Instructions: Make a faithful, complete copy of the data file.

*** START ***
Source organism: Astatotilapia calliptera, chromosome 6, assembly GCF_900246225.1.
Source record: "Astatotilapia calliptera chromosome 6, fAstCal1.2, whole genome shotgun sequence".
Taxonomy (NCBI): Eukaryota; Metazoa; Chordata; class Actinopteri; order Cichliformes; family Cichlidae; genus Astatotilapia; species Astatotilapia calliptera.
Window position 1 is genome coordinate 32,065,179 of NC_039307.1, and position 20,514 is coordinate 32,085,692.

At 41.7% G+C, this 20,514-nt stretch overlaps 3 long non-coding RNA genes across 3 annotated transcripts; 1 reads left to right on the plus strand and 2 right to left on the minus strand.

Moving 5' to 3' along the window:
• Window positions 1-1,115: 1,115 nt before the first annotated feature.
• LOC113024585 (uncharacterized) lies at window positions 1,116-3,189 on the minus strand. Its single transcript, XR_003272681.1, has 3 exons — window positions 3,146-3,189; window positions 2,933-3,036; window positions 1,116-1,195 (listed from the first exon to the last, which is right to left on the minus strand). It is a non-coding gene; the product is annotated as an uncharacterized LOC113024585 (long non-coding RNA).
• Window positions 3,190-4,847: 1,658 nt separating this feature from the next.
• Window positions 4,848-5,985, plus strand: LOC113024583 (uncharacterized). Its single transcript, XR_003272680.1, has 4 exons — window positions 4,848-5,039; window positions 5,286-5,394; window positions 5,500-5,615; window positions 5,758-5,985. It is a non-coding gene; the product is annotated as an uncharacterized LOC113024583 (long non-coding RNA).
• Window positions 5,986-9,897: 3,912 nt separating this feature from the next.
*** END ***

Source organism: Astatotilapia calliptera, chromosome 6, assembly GCF_900246225.1.
Source record: "Astatotilapia calliptera chromosome 6, fAstCal1.2, whole genome shotgun sequence".
Taxonomy (NCBI): Eukaryota; Metazoa; Chordata; class Actinopteri; order Cichliformes; family Cichlidae; genus Astatotilapia; species Astatotilapia calliptera.
Window position 1 is genome coordinate 32,065,179 of NC_039307.1, and position 20,514 is coordinate 32,085,692.

At 41.7% G+C, this 20,514-nt stretch overlaps 3 long non-coding RNA genes across 3 annotated transcripts; 1 reads left to right on the plus strand and 2 right to left on the minus strand.

Moving 5' to 3' along the window:
• Window positions 1-1,115: 1,115 nt before the first annotated feature.
• LOC113024585 (uncharacterized) lies at window positions 1,116-3,189 on the minus strand. Its single transcript, XR_003272681.1, has 3 exons — window positions 3,146-3,189; window positions 2,933-3,036; window positions 1,116-1,195 (listed from the first exon to the last, which is right to left on the minus strand). It is a non-coding gene; the product is annotated as an uncharacterized LOC113024585 (long non-coding RNA).
• Window positions 3,190-4,847: 1,658 nt separating this feature from the next.
• Window positions 4,848-5,985, plus strand: LOC113024583 (uncharacterized). Its single transcript, XR_003272680.1, has 4 exons — window positions 4,848-5,039; window positions 5,286-5,394; window positions 5,500-5,615; window positions 5,758-5,985. It is a non-coding gene; the product is annotated as an uncharacterized LOC113024583 (long non-coding RNA).
• Window positions 5,986-9,897: 3,912 nt separating this feature from the next.